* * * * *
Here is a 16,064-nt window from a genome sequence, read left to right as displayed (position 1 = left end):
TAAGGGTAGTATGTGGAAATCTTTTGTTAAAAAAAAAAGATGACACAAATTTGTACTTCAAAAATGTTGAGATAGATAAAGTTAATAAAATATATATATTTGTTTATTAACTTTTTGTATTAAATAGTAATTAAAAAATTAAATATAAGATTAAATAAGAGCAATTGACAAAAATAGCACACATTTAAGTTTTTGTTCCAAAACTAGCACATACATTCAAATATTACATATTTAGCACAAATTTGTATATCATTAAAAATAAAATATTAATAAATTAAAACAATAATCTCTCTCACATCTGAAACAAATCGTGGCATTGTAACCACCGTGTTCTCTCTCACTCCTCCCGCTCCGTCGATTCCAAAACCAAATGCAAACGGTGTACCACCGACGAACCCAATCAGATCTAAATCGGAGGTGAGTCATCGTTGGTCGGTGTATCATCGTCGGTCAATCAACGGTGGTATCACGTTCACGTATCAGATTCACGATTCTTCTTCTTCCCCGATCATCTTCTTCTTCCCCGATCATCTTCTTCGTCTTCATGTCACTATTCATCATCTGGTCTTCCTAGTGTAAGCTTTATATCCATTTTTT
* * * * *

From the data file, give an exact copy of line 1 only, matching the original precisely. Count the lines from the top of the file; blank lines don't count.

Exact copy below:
Here is a 16,064-nt window from a genome sequence, read left to right as displayed (position 1 = left end):